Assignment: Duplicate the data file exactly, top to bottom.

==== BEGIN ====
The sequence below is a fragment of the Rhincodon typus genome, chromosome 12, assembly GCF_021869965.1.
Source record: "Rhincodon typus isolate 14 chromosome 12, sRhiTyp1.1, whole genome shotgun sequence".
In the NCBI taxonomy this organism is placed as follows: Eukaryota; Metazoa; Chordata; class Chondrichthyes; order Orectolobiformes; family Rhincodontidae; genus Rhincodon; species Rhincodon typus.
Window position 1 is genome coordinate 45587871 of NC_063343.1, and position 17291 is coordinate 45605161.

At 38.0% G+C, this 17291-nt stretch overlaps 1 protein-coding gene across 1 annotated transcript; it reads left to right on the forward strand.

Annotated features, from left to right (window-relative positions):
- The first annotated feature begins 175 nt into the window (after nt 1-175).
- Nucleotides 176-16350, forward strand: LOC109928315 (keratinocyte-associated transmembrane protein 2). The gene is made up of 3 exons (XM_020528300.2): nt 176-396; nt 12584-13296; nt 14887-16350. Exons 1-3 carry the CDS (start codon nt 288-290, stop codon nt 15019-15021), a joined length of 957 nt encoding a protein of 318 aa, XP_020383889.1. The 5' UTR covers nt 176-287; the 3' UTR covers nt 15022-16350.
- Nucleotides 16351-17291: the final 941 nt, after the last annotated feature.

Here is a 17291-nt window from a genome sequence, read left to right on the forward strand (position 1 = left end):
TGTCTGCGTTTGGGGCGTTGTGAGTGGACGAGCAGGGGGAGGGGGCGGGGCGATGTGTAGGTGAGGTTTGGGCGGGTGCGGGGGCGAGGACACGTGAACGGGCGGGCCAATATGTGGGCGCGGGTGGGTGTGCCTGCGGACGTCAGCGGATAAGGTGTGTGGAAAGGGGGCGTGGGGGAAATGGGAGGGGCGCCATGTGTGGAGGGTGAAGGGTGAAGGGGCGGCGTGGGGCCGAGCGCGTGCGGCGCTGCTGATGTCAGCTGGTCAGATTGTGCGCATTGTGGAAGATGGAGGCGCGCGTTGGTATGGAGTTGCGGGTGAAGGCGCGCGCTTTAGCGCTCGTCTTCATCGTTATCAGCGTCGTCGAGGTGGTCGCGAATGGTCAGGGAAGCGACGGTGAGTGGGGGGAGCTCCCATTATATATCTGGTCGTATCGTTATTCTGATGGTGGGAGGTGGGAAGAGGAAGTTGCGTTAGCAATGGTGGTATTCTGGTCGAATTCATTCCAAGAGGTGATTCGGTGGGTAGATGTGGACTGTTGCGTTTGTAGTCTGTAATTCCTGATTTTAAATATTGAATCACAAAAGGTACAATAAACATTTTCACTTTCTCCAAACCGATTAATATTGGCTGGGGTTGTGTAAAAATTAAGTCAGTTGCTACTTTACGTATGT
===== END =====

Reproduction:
The sequence below is a fragment of the Rhincodon typus genome, chromosome 12, assembly GCF_021869965.1.
Source record: "Rhincodon typus isolate 14 chromosome 12, sRhiTyp1.1, whole genome shotgun sequence".
In the NCBI taxonomy this organism is placed as follows: Eukaryota; Metazoa; Chordata; class Chondrichthyes; order Orectolobiformes; family Rhincodontidae; genus Rhincodon; species Rhincodon typus.
Window position 1 is genome coordinate 45587871 of NC_063343.1, and position 17291 is coordinate 45605161.

At 38.0% G+C, this 17291-nt stretch overlaps 1 protein-coding gene across 1 annotated transcript; it reads left to right on the forward strand.

Annotated features, from left to right (window-relative positions):
- The first annotated feature begins 175 nt into the window (after nt 1-175).
- Nucleotides 176-16350, forward strand: LOC109928315 (keratinocyte-associated transmembrane protein 2). The gene is made up of 3 exons (XM_020528300.2): nt 176-396; nt 12584-13296; nt 14887-16350. Exons 1-3 carry the CDS (start codon nt 288-290, stop codon nt 15019-15021), a joined length of 957 nt encoding a protein of 318 aa, XP_020383889.1. The 5' UTR covers nt 176-287; the 3' UTR covers nt 15022-16350.
- Nucleotides 16351-17291: the final 941 nt, after the last annotated feature.

Here is a 17291-nt window from a genome sequence, read left to right on the forward strand (position 1 = left end):
TGTCTGCGTTTGGGGCGTTGTGAGTGGACGAGCAGGGGGAGGGGGCGGGGCGATGTGTAGGTGAGGTTTGGGCGGGTGCGGGGGCGAGGACACGTGAACGGGCGGGCCAATATGTGGGCGCGGGTGGGTGTGCCTGCGGACGTCAGCGGATAAGGTGTGTGGAAAGGGGGCGTGGGGGAAATGGGAGGGGCGCCATGTGTGGAGGGTGAAGGGTGAAGGGGCGGCGTGGGGCCGAGCGCGTGCGGCGCTGCTGATGTCAGCTGGTCAGATTGTGCGCATTGTGGAAGATGGAGGCGCGCGTTGGTATGGAGTTGCGGGTGAAGGCGCGCGCTTTAGCGCTCGTCTTCATCGTTATCAGCGTCGTCGAGGTGGTCGCGAATGGTCAGGGAAGCGACGGTGAGTGGGGGGAGCTCCCATTATATATCTGGTCGTATCGTTATTCTGATGGTGGGAGGTGGGAAGAGGAAGTTGCGTTAGCAATGGTGGTATTCTGGTCGAATTCATTCCAAGAGGTGATTCGGTGGGTAGATGTGGACTGTTGCGTTTGTAGTCTGTAATTCCTGATTTTAAATATTGAATCACAAAAGGTACAATAAACATTTTCACTTTCTCCAAACCGATTAATATTGGCTGGGGTTGTGTAAAAATTAAGTCAGTTGCTACTTTACGTATGT